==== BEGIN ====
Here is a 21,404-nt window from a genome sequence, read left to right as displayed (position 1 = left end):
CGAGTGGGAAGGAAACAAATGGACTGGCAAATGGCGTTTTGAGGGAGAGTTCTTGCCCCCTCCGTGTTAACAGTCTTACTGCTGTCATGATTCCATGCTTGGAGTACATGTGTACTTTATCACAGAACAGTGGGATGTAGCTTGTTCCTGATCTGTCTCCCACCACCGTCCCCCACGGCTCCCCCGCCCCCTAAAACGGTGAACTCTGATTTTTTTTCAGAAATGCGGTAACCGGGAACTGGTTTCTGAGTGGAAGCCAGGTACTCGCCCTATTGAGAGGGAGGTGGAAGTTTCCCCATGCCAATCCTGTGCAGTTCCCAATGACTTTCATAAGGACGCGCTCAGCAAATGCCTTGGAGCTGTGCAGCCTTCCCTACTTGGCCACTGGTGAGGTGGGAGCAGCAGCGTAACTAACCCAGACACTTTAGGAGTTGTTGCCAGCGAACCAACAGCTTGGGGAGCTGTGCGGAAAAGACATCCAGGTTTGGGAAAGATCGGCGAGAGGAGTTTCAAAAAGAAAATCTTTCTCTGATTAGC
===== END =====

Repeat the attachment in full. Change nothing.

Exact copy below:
Here is a 21,404-nt window from a genome sequence, read left to right as displayed (position 1 = left end):
CGAGTGGGAAGGAAACAAATGGACTGGCAAATGGCGTTTTGAGGGAGAGTTCTTGCCCCCTCCGTGTTAACAGTCTTACTGCTGTCATGATTCCATGCTTGGAGTACATGTGTACTTTATCACAGAACAGTGGGATGTAGCTTGTTCCTGATCTGTCTCCCACCACCGTCCCCCACGGCTCCCCCGCCCCCTAAAACGGTGAACTCTGATTTTTTTTCAGAAATGCGGTAACCGGGAACTGGTTTCTGAGTGGAAGCCAGGTACTCGCCCTATTGAGAGGGAGGTGGAAGTTTCCCCATGCCAATCCTGTGCAGTTCCCAATGACTTTCATAAGGACGCGCTCAGCAAATGCCTTGGAGCTGTGCAGCCTTCCCTACTTGGCCACTGGTGAGGTGGGAGCAGCAGCGTAACTAACCCAGACACTTTAGGAGTTGTTGCCAGCGAACCAACAGCTTGGGGAGCTGTGCGGAAAAGACATCCAGGTTTGGGAAAGATCGGCGAGAGGAGTTTCAAAAAGAAAATCTTTCTCTGATTAGC